These Rare Arctic Birds Are Being Spotted All Over Missouri This Winter

Native to the high Arctic tundra and northernmost stretches of Alaska, Northern Canada, and Eurasia, record-breaking populations of migrating Snowy Owls have taken refuge across the state of Missouri.

The region combines spectacular scenery and diverse habitats for migrating Snowy Owls, from rolling hills and lush meadows to forested slopes and ancient mountain peaks. These nomadic birds prefer treeless and wide-open spaces, making Missouri’s vast stretches of rolling terrain and open pasture optimal for hunting. Although, well-adapted for life north of the Arctic Circle, and colored for camouflage during northern winters, migrating Snowy Owls rarely make an appearance in the Midwest.

 The sudden rise in numbers signifies a food shortage in the arctic range, Snowy Owls last appeared in Missouri and Kansas in noticeable numbers during the winter of 2011-2012.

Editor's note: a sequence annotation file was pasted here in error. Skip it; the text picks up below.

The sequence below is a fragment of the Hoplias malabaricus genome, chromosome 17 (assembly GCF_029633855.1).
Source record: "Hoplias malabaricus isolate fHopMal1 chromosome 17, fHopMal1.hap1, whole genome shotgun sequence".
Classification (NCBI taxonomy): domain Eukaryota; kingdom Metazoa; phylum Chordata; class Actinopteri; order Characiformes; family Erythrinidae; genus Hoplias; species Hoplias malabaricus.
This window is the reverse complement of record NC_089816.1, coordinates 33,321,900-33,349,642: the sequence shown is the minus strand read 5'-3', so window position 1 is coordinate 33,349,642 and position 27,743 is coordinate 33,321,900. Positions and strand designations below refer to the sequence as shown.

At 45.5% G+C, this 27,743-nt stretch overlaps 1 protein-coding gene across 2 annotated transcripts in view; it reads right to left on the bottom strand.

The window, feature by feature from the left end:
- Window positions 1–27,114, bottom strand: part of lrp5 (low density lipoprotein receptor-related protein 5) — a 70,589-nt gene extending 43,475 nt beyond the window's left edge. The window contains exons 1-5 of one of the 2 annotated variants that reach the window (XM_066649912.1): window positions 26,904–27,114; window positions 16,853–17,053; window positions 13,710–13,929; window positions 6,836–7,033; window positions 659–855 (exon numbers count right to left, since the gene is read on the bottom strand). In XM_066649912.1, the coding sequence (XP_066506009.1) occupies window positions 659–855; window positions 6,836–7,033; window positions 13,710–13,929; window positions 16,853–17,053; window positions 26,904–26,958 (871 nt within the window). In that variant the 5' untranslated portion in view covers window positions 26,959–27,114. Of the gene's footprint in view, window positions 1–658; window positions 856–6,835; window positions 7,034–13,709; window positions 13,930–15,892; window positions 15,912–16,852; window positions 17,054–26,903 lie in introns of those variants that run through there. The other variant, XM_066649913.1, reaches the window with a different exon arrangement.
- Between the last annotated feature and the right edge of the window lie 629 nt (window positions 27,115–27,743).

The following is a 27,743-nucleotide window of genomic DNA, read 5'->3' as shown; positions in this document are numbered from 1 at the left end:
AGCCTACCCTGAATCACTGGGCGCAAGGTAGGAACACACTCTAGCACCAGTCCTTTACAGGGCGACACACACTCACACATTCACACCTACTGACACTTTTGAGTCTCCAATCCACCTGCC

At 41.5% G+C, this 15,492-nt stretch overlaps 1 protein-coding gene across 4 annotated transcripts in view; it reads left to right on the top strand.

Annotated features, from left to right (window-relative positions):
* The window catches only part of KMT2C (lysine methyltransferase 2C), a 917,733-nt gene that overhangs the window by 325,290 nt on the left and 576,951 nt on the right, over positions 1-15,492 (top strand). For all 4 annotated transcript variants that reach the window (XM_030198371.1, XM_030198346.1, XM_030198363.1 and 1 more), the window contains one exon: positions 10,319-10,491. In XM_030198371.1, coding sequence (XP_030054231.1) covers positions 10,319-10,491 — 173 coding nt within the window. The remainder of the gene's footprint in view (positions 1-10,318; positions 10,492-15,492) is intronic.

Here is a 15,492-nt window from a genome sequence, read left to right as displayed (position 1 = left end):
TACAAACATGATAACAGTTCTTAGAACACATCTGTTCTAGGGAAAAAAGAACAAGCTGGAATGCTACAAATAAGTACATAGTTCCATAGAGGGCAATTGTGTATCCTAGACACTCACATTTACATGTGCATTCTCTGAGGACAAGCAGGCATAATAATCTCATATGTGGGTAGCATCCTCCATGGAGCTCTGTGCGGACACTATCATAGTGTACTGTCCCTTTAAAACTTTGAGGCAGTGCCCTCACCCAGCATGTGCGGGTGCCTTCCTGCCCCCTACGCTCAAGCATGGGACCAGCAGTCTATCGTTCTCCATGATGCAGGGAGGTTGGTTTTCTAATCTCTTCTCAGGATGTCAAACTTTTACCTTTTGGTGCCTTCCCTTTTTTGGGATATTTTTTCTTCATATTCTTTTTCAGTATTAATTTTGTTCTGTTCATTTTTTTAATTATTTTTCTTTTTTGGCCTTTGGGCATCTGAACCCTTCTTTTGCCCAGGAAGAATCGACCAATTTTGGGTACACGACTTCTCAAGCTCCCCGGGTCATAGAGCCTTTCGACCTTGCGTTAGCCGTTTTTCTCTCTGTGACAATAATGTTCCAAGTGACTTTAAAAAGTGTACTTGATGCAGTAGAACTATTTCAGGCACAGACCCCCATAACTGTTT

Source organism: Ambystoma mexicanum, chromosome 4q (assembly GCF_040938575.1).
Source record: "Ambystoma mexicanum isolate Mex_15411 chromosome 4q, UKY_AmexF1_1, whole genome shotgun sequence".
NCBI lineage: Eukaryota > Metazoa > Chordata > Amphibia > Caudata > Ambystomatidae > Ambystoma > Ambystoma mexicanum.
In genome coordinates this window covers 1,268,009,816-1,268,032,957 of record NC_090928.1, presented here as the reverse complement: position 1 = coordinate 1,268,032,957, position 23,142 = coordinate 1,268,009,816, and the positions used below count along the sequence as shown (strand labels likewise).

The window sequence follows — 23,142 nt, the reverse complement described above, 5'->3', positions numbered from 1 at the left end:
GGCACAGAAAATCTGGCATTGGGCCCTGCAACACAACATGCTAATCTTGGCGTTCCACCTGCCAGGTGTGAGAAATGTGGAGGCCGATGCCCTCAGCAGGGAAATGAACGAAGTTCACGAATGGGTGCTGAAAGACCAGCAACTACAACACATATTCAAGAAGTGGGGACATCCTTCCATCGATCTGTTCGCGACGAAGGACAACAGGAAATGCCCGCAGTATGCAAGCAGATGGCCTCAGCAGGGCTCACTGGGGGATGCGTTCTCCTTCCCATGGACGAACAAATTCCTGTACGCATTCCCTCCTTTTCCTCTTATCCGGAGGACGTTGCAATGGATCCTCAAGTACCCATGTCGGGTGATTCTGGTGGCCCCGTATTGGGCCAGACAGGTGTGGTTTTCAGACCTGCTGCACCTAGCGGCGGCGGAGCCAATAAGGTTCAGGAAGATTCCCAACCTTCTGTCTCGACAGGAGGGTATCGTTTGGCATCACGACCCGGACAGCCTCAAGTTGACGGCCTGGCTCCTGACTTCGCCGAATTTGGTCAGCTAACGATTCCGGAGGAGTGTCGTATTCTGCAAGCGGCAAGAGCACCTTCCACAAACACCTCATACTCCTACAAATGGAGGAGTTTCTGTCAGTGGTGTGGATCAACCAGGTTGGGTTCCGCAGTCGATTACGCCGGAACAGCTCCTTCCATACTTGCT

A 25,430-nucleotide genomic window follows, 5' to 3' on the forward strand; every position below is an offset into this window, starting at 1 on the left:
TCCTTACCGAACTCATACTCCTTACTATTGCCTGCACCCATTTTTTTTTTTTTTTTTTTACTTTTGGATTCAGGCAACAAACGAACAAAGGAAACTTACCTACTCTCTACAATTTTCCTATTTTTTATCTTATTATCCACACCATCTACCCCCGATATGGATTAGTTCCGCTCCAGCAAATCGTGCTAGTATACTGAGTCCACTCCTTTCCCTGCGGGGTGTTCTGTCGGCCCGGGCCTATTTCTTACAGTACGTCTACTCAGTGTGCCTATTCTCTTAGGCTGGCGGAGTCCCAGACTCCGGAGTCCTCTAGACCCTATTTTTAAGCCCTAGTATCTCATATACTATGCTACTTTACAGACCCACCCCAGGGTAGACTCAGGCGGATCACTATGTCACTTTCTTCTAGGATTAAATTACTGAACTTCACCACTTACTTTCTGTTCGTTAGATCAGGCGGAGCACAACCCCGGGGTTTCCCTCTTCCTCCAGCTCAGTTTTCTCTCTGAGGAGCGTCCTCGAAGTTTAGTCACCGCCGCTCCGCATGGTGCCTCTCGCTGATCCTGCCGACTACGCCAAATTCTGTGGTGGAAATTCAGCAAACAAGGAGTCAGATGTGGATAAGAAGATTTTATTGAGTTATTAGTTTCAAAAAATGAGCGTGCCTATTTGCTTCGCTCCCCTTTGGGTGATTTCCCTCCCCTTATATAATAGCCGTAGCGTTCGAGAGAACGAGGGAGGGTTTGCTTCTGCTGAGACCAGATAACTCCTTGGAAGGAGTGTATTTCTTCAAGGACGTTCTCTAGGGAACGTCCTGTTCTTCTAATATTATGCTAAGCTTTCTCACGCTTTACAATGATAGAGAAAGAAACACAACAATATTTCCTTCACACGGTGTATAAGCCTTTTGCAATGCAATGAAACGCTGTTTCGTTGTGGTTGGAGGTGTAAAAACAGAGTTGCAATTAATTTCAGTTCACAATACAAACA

“This is an irruption likely tied to a drop in the lemming population in the Arctic this summer and fall,” said Mark Robbins, an ornithologist at the University of Kansas who also works with Audubon Christmas Bird Counts in Missouri.

“In their arctic habitat, they forage in grasslands and tundra for lemmings, ptarmigan, and waterfowl. They rely especially on lemmings, and when populations of those rodents are high, snowy owl populations rise. When lemming populations crash, the owls move south in search of prey.” – Missouri Dept. of Conservation

If you’re hoping to catch a glimpse of these beautiful birds while they are migrating, Snowy Owls prefer extensive agriculture fields and terrain devoid of trees which closely resemble the Arctic tundra they are accustomed to. They can be 20-25 inches long with wingspans of 4 1/2 to 5 feet. Many juvenile birds have a darker coloring and may look even blackish. The Snowy Owl is a patient hunter that perches and waits to identify its prey before soaring off in pursuit, so they are commonly seen perched on high points such as fences, telephone poles, and the tops of buildings.


 

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